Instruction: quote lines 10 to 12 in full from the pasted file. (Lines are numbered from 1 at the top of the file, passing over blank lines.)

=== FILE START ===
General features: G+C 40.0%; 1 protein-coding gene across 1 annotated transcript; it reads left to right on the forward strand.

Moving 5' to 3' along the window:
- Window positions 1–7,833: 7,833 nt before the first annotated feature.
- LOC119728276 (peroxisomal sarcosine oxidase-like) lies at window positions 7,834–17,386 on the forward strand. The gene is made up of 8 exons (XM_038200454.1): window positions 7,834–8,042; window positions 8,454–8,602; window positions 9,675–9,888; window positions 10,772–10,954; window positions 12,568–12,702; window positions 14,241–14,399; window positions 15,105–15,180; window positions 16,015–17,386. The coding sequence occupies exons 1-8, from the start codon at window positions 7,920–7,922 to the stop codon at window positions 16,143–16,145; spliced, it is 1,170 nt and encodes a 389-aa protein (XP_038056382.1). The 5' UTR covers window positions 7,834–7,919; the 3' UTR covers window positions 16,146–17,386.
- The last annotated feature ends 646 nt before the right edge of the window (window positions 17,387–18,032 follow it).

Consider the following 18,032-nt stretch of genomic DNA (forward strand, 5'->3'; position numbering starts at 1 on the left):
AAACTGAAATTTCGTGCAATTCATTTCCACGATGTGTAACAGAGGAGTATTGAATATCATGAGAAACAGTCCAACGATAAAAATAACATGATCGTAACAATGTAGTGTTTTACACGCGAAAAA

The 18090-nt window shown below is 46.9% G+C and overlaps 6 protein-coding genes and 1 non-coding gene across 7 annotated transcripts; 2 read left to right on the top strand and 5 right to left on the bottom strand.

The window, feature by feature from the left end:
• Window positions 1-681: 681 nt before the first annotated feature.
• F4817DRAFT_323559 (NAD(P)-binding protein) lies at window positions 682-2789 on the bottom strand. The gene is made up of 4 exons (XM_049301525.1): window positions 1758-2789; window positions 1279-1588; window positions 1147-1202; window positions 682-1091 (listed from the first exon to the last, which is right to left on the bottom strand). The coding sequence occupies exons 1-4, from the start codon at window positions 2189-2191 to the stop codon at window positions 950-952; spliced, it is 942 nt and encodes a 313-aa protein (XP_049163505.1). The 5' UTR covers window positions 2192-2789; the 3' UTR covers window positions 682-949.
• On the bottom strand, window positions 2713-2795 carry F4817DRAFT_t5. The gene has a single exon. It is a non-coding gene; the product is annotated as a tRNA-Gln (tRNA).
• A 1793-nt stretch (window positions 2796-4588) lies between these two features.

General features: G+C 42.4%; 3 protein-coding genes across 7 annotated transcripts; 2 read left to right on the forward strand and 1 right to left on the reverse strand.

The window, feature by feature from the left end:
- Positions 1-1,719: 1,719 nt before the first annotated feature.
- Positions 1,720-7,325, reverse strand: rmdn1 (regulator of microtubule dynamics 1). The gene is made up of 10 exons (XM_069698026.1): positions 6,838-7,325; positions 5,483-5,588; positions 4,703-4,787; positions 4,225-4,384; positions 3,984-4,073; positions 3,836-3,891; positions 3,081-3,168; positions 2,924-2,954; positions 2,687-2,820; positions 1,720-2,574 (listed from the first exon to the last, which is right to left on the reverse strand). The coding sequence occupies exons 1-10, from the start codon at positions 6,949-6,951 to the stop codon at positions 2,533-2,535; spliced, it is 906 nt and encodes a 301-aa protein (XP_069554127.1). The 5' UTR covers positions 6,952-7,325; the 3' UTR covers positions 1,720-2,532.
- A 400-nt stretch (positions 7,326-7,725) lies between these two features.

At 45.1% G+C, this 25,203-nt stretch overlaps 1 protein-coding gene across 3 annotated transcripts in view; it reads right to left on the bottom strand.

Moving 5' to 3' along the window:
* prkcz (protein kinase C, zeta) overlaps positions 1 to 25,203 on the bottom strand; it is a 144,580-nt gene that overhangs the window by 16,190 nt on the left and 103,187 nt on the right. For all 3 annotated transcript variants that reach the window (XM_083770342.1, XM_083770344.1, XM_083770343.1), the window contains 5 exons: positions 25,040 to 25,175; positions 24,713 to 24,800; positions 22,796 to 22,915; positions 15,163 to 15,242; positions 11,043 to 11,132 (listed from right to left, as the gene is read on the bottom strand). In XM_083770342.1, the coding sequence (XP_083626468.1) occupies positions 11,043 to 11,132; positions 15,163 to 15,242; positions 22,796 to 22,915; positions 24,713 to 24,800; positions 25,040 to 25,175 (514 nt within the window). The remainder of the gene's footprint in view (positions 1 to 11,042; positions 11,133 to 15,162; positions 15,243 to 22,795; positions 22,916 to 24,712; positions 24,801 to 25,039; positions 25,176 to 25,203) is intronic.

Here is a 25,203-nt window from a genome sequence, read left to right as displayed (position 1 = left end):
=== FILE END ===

• Window positions 1-681: 681 nt before the first annotated feature.
• F4817DRAFT_323559 (NAD(P)-binding protein) lies at window positions 682-2789 on the bottom strand. The gene is made up of 4 exons (XM_049301525.1): window positions 1758-2789; window positions 1279-1588; window positions 1147-1202; window positions 682-1091 (listed from the first exon to the last, which is right to left on the bottom strand). The coding sequence occupies exons 1-4, from the start codon at window positions 2189-2191 to the stop codon at window positions 950-952; spliced, it is 942 nt and encodes a 313-aa protein (XP_049163505.1). The 5' UTR covers window positions 2192-2789; the 3' UTR covers window positions 682-949.
• On the bottom strand, window positions 2713-2795 carry F4817DRAFT_t5. The gene has a single exon. It is a non-coding gene; the product is annotated as a tRNA-Gln (tRNA).